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Justice Minister promises unbiased judges

By Tatia Megeneishvili
Tuesday, December 16
Minister of Justice Thea Tsulukiani said that soon Georgia will have a decent chamber of judges. According to Tsulukiani, this will ensure trust to all criminal cases the court works on. Tsulukiani claims that Georgia has made huge progress towards Euro-Atlantic Integration.

“This progress is obvious and our future is in our hands. The ministry works for the justice system and the judges to be unbiased. The Office for Democratic Institution and Human Rights (ODIHR) has published a trial monitoring report and it’s time to use their recommendations in practice,” stated Tsulukiani.

ODIHR published Georgia Trial Monitoring Report on December 9. The report followed an invitation from the country’s authorities, which began in February of 2013 and reviewed 14 criminal cases against senior officials of the previous government in Georgia.

In total the trial monitoring project monitored 327 court hearings. The report provided analysis of compliance with selected fair trial rights, with a focus on identifying shortcomings in court practice and national legislation.

The Ministry of Justice published a statement regarding the report. According to the statement, the report recorded no problems indicating any incidents of external pressure on the judiciary.

“This issue has been resolved once and for all in Georgia. However, the individual judge's independence from the court authorities still needs strengthening. In order to solve this very problem, the Ministry of Justice has developed a third wave of reform, which has been recently approved by the Venice Commission,” reads the statement.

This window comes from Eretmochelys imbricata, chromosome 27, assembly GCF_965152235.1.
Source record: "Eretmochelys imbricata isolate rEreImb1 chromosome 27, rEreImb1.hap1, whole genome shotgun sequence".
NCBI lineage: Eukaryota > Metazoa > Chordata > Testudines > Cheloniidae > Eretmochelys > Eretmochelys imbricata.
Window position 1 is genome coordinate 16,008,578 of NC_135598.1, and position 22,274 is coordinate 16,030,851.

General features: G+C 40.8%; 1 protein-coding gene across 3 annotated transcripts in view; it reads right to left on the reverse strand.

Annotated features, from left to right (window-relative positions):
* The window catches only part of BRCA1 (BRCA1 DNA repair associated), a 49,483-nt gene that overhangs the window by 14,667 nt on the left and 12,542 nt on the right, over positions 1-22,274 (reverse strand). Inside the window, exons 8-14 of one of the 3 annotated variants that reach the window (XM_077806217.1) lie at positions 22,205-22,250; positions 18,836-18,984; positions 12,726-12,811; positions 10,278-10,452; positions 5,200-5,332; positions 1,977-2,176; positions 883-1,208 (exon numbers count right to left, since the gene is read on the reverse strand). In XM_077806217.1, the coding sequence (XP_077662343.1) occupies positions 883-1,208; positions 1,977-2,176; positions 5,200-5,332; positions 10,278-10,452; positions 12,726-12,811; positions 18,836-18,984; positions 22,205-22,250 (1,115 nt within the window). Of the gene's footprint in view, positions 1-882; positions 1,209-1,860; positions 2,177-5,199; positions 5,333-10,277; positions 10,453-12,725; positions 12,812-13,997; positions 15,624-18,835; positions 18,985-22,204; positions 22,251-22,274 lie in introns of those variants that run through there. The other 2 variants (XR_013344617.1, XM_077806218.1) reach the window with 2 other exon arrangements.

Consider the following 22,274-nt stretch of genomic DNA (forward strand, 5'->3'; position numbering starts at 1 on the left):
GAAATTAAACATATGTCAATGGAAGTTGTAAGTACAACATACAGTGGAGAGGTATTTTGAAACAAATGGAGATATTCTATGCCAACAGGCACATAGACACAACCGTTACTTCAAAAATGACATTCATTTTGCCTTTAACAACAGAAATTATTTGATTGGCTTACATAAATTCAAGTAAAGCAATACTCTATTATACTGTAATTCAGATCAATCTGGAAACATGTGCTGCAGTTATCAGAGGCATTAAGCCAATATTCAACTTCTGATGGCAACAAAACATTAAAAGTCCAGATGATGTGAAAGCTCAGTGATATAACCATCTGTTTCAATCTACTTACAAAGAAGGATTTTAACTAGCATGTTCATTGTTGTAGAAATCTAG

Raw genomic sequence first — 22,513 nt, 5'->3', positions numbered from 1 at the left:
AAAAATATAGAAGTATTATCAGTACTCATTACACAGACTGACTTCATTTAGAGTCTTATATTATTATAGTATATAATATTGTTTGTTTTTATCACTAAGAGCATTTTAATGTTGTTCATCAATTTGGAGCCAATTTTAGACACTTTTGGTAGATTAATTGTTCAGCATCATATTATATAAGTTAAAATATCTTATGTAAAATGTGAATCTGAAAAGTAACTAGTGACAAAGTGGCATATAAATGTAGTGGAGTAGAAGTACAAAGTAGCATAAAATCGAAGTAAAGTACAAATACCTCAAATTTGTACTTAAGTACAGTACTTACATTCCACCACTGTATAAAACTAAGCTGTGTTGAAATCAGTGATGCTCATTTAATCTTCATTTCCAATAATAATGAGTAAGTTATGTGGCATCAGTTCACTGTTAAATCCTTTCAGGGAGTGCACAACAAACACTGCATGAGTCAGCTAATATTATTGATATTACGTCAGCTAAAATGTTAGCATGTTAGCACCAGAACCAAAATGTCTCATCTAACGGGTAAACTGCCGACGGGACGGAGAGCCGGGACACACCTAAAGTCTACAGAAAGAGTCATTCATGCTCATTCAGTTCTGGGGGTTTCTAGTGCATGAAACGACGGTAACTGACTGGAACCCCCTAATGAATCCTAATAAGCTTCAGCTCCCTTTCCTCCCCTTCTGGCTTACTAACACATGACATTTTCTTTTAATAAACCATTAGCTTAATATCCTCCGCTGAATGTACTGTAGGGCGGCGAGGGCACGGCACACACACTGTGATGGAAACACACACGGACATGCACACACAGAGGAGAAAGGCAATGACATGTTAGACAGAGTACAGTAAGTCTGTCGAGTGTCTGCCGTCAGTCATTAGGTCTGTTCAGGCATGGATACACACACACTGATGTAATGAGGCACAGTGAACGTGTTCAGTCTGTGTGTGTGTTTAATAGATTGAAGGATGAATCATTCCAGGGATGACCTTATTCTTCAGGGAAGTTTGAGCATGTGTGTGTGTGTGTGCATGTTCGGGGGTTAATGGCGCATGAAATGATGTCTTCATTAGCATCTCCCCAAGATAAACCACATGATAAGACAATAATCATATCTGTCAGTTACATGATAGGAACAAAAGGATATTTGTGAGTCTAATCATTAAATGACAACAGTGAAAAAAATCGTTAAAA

Among the shortcomings within the judiciary, the report listed unacceptable practices such as transferring judges between courts; non-transparent procedures for the allocation of cases among judges; exchanging of judges midway through on-going proceedings without explanation, etc.

“The report states that the current practice allows "manipulation and interference". It should be noted that the third wave of the judiciary reform prepared by the Ministry of Justice aims at providing strict, transparent and fair conditions for regulating these issues,” reads the statement.

ODIHR Director Michael Link believes that finding and recommendations from the report will contribute to the further consolidation of Georgia’s democratic institutions.

“Georgia is undergoing important reforms of its criminal justice system that will hopefully result in the improved protection of fair trial rights in court proceedings” stated Link.

Head of the ODIHR’s Democratizations Department Thomas Vennen said that trial monitoring has proven to be a powerful tool for supporting judicial reforms and promoting domestic and international guarantees of fair trial rights in many OSCE participating states.

“We stand ready to continue assisting the Georgian authorities in the implementation of the recommendations presented today in our Trial Monitoring Report,” stated Vennen.